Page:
Watch party connects Cornerstone University community
by Ryan Wenger
Branson, Mo. is a long way from Grand Rapids, but with the help of watch parties, Cornerstone University students and other community members bridged the distance last week.
The live watch parties, held in the Bernice Hansen Athletic Center, connected fans to the men’s basketball team during the final games of their successful NAIA Division II championship bid on March 14 and 15.
With free pizza and pop, trivia questions and prizes, and a live video feed of the game, Chip Huber, dean of student engagement, said he and other staff members did everything they could to make the events as fun as possible.
“It was almost like being at the game,” Huber said.
The parties took 25-30 volunteers to pull off, Huber said, including staff members and student workers from Spiritual Formation, the athletics department and tech support.
Huber called the Tuesday night party a “blast” and said it was one of the largest and best-attended events that he has been a part of on campus. He estimated about 500 students attended Tuesday night’s party.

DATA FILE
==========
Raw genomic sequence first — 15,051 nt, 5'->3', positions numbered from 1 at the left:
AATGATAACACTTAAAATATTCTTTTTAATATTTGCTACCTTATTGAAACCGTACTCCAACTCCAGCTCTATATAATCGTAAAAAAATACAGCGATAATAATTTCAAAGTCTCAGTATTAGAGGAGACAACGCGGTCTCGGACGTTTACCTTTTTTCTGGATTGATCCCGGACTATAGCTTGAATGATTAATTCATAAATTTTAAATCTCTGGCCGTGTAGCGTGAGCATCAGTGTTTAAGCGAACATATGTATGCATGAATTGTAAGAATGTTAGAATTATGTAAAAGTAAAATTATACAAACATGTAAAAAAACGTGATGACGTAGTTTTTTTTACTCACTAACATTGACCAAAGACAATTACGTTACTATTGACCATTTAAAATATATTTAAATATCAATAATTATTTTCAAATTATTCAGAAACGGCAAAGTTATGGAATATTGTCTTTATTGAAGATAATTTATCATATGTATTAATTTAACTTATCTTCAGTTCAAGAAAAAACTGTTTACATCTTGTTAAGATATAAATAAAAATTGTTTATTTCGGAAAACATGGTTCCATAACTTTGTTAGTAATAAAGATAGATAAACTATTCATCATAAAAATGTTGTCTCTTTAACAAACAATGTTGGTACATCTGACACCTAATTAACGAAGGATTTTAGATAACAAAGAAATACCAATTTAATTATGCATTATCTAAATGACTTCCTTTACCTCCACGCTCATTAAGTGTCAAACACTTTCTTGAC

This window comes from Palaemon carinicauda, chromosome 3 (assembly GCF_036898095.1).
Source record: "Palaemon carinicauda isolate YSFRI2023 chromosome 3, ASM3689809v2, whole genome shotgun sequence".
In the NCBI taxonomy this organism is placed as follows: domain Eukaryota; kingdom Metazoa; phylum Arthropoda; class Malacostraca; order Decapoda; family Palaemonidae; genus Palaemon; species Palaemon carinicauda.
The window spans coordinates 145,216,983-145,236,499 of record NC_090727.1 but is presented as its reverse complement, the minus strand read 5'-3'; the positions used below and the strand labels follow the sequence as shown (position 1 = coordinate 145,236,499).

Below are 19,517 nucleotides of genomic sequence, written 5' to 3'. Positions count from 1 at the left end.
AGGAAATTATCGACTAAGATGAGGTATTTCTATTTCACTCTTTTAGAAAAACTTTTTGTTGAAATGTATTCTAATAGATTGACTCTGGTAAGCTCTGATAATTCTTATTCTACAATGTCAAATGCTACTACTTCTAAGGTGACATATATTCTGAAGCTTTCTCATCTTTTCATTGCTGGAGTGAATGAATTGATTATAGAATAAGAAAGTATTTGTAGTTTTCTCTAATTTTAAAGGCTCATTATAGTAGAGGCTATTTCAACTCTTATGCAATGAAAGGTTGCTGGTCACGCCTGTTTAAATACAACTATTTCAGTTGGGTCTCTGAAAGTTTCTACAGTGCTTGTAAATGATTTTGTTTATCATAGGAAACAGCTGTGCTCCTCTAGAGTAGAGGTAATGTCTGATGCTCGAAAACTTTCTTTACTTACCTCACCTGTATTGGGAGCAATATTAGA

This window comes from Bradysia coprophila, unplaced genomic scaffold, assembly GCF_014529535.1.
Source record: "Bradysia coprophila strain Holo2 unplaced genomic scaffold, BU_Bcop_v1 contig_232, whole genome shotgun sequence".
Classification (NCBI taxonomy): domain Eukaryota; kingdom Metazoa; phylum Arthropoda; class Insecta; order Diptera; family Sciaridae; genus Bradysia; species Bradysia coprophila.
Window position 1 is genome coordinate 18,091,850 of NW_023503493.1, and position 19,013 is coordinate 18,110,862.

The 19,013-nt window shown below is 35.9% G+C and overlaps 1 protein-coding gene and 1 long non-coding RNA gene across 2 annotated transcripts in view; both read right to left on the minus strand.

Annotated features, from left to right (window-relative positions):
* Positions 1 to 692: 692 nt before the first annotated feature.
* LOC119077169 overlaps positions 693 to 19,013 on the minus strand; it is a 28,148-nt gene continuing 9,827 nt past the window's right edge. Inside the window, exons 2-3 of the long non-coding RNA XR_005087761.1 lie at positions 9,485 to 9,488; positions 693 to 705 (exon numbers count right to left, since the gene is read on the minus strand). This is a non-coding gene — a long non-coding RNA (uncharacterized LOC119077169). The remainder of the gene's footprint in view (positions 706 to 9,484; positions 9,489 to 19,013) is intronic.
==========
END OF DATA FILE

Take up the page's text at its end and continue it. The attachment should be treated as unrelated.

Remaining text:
“That’s what I love about athletics – its ability to bring people together,” Huber said.
He said the events allowed the campus community to feel they were part of something and celebrate together even though they were far away from the team.
The technical challenges of airing the live stream were one of the biggest obstacles to making the parties work, Huber said.
The Monday night game was a live internet feed and the championship game was aired on an obscure cable channel.
Huber credited Dave Weaver, media events technical director, and Bryan Johnston, director of information systems, with making sure the game videos worked.
The other large obstacle was the fact that the event organizers – who included Huber, Matt Haller, assistant director of student engagement , and Layne Kreh, athletics department facilities director – did not know for sure whether the team would win and advance each day, Huber said. That made it tough to communicate with the community, Huber said.